Brad Pillans, Director, National Rock Garden

Published in the National Rock Garden Newsletter No. 24, December 2022

A wet winter and spring dampened enthusiasm to push ahead with moving any rocks to our new site within the National Arboretum in 2022. In addition, we still await final approval from the National Capital Authority, based on a Works Application that requires submission of engineering drawings for our landscape design. With our Works Application about to be finalised, we hope for NCA approval early in the New Year, with the aim of proceeding to construction and opening our new display later in the year.

In the meantime, we are pleased to be able to give you an exclusive look at our concept design (later in this newsletter); the design will be added to the fabulous new NRG website (check it out!) in the New Year. The concept design, by Harris Hobbs Landscapes, features a series of themed rock clusters, connected by wheelchair-accessible paths and will be integrated with a complementary planting of Weeping Wilga trees (Geijera parviflora) in an Indigenous-inspired pattern (not shown). A proposed shelter, on a high point, adjacent to Cluster B, will be subject to a future Works Application. Also in this newsletter, we have a great story about a recent rock acquisition—Eugowra Granite—as well as reports on recent grant successes, Indigenous liaison and another planned rock acquisition.

In Newsletter 23, I described my quest for a zebra rock shirt and I’m pleased to announce that I found one! Once again, it was my ANU Emeritus Faculty colleague and friend, Verna Rosling, who put me on the scent. Having exhausted the possibilities in SABA and Sportscraft stores in Canberra, Verna spied one in another nearby store, Polo Ralph Laurent, and immediately alerted me to the fact. I wasted no time, and headed to PRL, where to my surprise they had one in a perfect size for me. The shirt was ‘on sale’ for $139, reduced from $199 but, despite the price, I bought it. Although I have never paid so much for a shirt in my life, the match to zebra rock is uncanny, as the photo shows.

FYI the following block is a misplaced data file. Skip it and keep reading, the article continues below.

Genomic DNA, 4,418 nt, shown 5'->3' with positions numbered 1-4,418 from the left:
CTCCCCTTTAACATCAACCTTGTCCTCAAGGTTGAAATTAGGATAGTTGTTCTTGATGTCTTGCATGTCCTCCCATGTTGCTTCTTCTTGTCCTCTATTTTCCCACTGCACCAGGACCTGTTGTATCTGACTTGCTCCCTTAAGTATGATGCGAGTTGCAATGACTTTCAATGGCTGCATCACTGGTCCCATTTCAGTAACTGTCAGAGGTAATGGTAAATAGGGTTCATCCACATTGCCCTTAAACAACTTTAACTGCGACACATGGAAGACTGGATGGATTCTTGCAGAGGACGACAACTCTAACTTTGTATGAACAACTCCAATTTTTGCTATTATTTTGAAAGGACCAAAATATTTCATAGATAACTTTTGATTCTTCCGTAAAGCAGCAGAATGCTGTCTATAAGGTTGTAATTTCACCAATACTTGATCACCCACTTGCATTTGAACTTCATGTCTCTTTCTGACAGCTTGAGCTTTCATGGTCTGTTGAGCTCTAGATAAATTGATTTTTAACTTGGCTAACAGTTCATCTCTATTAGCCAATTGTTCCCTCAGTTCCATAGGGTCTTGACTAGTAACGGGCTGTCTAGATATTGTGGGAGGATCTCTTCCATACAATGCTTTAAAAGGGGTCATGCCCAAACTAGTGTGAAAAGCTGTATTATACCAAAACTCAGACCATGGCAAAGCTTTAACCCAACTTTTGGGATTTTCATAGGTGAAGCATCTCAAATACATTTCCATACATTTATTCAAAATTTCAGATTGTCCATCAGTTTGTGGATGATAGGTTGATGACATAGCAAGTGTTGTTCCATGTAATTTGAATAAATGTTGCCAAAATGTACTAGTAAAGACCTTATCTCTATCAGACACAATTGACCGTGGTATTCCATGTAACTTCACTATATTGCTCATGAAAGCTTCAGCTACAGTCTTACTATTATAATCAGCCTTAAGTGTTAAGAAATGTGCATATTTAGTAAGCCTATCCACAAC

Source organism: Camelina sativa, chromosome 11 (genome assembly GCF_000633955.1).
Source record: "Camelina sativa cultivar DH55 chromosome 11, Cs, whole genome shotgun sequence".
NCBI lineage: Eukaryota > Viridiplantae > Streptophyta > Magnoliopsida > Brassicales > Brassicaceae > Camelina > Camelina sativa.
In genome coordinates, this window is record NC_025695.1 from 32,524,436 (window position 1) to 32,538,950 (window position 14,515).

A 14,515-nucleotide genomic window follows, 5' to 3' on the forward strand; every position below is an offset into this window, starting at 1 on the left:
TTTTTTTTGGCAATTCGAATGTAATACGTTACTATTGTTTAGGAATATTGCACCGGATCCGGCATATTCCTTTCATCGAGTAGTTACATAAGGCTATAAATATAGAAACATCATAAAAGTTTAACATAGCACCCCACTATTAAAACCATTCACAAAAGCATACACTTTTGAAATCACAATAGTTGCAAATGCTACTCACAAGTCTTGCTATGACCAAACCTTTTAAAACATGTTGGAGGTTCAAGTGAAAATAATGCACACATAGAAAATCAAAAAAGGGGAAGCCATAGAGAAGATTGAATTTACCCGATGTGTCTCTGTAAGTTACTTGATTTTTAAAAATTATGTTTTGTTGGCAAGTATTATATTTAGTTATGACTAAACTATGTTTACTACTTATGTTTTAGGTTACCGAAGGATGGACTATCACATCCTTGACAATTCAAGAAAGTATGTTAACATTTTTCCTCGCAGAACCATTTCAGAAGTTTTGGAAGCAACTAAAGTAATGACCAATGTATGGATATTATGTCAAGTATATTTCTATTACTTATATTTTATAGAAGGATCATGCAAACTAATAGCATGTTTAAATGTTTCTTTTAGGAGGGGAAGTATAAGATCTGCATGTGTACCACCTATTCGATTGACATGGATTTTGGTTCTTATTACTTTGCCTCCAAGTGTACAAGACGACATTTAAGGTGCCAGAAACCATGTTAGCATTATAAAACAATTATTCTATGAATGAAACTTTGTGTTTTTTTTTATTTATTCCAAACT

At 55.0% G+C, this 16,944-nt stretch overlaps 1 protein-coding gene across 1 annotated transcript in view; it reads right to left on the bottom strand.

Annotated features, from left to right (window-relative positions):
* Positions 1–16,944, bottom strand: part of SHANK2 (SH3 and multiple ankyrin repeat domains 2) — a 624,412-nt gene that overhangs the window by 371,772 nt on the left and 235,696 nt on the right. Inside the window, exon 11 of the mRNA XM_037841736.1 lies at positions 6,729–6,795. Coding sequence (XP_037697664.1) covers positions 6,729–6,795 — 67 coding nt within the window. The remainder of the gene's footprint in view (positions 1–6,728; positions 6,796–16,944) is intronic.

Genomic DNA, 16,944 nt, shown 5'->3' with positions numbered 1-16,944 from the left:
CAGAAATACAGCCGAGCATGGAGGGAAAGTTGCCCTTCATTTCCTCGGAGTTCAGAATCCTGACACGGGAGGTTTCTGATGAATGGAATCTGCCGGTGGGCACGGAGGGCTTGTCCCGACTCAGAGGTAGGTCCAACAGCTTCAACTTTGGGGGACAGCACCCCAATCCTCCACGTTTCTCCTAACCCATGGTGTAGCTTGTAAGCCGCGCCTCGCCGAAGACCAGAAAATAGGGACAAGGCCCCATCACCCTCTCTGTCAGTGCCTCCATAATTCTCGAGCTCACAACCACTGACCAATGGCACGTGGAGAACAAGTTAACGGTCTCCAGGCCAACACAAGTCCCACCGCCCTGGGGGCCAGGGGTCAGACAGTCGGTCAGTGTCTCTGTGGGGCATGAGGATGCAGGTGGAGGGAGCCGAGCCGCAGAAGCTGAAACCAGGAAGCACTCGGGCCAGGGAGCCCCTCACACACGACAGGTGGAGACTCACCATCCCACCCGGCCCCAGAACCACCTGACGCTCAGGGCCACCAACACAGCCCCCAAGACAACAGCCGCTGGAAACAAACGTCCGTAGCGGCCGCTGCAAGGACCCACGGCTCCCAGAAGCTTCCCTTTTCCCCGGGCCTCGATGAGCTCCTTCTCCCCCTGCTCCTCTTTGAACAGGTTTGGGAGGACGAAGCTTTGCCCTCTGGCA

Brad Pillans holding a camouflaged hand-specimen of zebra rock, almost invisible against his red striped ‘zebra rock’ shirt. Image courtesy Geoff Pillans.

As reported in Newsletter 23, there is a strong French connection to rocks on the western and southern coasts of Australia, as a result of research undertaken by mineralogists on the 1801–1803 Baudin expedition. Following that article, I am pleased to report that two large blocks of Tamala Limestone have been ‘rescued’ from a new coastal development site (Ocean Reef Marina) in north Perth, and are now safely stored at the Geological Survey of Western Australia. Coastal exposures of Tamala Limestone were closely studied by the Baudin scientists, including on Rottnest Island and at Shark Bay (Mayer 2008).

Tamala Limestone is a ‘soft’ limestone composed of calcareous aeolian and beach sands of Pleistocene age, often showing large-scale cross-bedding. My thanks to Don Poynton, Bert De Waele and the WA rock selection team. The assistance of DevelopmentWA, the land development agency of the Western Australian Government, is also gratefully acknowledged. They have an article on their Ocean Reef Marina Facebook page about the NRG rocks.

Two large blocks of Tamala Limestone, destined for the NRG. One of the blocks shows characteristic cross-bedding (left) and the other is a spectacular solution tube (right). Image courtesy Don Poynton.
One of two large blocks of Tamala Limestone destined for the NRG. This blocks shows characteristic cross-bedding. Image courtesy Don Poynton.


Mayer, W., 2008. Early geological investigations of the Pleistocene Tamala Limestone, Western Australia. In: Grapes, R.H., Oldroyd, D., Grigelis, A. (Eds.), History of Geomorphology and Quaternary Geology. Geological Society of London Special Publications. Geological Society, London, pp. 279-293.